Qi (energy) and Blood Stagnation – resembles an acute phase of Crohn’s disease with severe abdominal pain and fullness with a palpable mass in the right lower abdomen (mimics appendicitis). Other symptoms include diarrhea, lack of appetite, muscle wasting and lethargy.

Research There is little doubt that acupuncture is an excellent therapy for people suffering from Crohn’s disease. In 1979 the World Health organization listed 40 major diseases that could find relief by acupuncture treatment: diseases of the intestinal tract were included in that list. This is not surprising since acupuncture works through the nervous system and energy channels in the body. It has also been shown to boost the immune system, calm the nervous system, and cause the brain to release endorphins and encephalins (natural pain killers). It has also been established that all psycho-physiological health problems (of which Crohn’s disease is included) are particularly suitable for acupuncture treatment.

A study published in Digestion 2004;69(3):131-9. Epub 2004 Apr 26 by Joos et al entitled “Acupuncture and moxibustion in the treatment of active Crohn’s disease: a randomized controlled study” concluded that apart from a marked placebo effect, traditional acupuncture offers an additional therapeutic benefit in patients with mild to moderately active Crohn’s disease.

Dietary Recommendations Diet plays a very important role in prevention and effective treatment of Crohn’s disease. Dietary intake of excessive cold or raw food may injure the spleen and stomach. Patients are also advised to avoid certain food triggers, such as certain chemicals, milk & other dairy products (especially in patients with lactose intolerance). High roughage like raw fruits and vegetables sometimes worsen the intestinal obstruction and colic and should be avoided. In addition to eating the wrong food, it is important to have adequate fluid and calorie intake, as malnutrition and dehydration are common problems associated with Crohn’s disease.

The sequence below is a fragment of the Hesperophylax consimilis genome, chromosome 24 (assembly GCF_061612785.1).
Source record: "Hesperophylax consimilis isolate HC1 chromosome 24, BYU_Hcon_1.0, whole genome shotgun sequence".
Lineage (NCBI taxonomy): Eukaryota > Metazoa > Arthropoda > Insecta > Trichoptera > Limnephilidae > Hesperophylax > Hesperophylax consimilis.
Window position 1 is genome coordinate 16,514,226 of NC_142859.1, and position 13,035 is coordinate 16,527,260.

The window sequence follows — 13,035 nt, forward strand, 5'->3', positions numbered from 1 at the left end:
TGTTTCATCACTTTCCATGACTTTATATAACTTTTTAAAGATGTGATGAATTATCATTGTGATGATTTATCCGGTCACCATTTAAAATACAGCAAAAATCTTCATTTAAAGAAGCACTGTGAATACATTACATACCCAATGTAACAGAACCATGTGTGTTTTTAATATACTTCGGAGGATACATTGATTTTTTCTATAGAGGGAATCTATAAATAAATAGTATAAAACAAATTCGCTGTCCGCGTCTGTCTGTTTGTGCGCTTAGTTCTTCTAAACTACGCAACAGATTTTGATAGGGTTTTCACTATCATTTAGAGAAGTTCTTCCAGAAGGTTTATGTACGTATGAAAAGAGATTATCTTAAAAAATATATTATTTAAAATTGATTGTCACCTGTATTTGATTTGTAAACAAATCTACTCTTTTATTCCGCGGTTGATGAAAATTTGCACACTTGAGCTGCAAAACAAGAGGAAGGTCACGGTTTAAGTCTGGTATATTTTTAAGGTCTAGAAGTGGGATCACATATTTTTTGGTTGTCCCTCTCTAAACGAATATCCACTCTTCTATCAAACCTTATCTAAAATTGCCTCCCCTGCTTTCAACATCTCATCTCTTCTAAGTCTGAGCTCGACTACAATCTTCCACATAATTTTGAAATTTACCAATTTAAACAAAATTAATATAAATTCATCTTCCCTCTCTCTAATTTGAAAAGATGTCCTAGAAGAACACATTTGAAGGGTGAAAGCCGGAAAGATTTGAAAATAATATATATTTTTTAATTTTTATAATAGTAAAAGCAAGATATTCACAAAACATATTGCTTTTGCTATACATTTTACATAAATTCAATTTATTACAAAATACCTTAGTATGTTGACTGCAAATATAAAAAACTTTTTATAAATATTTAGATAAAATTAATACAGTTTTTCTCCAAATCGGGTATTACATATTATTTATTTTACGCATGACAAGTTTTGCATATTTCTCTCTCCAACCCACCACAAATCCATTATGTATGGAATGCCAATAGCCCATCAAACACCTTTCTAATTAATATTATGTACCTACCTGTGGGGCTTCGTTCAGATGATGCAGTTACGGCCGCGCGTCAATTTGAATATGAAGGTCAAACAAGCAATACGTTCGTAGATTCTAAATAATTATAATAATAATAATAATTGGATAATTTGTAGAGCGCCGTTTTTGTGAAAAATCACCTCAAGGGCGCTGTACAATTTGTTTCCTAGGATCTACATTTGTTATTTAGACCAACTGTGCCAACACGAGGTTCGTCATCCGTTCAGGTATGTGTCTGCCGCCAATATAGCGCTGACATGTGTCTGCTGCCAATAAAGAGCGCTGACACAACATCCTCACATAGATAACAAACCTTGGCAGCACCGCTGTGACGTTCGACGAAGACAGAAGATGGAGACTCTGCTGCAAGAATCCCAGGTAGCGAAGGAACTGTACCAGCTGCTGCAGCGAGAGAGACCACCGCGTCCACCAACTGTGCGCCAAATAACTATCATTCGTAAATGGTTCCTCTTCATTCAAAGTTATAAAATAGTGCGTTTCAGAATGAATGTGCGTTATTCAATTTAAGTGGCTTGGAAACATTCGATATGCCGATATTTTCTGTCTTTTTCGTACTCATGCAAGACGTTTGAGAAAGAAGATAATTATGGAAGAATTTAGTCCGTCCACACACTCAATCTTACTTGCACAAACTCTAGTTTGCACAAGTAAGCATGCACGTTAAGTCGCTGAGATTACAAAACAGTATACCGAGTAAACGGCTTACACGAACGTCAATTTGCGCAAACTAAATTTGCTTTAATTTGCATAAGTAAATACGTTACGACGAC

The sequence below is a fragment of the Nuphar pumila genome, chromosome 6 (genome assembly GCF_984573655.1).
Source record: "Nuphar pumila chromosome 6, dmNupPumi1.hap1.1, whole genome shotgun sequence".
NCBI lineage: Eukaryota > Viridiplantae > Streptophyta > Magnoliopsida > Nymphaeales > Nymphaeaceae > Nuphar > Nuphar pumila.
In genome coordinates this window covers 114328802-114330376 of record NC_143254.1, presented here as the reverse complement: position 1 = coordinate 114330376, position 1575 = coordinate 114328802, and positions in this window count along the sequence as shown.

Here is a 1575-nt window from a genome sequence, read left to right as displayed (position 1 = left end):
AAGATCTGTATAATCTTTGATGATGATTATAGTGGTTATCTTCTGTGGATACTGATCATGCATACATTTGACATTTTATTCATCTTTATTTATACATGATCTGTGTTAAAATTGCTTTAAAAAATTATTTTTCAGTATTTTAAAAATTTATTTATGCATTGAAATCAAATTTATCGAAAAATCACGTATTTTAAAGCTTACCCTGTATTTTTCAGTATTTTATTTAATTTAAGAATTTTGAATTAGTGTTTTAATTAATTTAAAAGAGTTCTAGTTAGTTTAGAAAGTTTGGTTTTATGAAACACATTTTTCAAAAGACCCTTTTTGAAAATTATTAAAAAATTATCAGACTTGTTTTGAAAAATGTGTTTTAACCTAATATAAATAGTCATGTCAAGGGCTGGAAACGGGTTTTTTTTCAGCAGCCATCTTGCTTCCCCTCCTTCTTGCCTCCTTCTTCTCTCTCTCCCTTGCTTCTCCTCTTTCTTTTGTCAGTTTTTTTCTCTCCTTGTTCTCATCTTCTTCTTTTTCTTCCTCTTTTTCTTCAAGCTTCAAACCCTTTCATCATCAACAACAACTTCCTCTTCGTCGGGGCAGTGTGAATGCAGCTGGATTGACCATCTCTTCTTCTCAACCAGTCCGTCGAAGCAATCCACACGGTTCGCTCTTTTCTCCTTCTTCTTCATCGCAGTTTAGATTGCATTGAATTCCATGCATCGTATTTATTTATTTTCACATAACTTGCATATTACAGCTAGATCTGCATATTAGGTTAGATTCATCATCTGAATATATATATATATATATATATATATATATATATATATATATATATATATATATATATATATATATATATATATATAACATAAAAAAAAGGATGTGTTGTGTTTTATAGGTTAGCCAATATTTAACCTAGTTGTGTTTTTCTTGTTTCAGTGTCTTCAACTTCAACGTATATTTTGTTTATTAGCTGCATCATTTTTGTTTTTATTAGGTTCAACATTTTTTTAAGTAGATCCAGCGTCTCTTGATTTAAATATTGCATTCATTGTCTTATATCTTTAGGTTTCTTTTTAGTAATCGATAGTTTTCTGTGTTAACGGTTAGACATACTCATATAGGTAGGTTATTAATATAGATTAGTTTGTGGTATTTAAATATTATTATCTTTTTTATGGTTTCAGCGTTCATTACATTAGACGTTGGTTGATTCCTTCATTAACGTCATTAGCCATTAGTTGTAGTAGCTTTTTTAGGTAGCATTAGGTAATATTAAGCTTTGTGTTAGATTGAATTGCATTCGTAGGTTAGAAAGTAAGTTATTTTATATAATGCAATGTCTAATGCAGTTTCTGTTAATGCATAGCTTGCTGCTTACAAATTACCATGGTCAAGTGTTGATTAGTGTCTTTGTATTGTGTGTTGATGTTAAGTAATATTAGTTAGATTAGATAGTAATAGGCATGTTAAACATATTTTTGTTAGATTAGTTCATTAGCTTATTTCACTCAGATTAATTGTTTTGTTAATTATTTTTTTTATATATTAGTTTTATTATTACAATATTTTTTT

Limitations of TCM There are cases where just acupuncture and Chinese herbal medicine is not appropriate. If the patient has such complications as toxic colitis or toxic megacolon, immediate hospitalization is required. In addition, serious complications such as massive hemorrhaging, free perforation, or fulminating toxic colitis require immediate surgical intervention.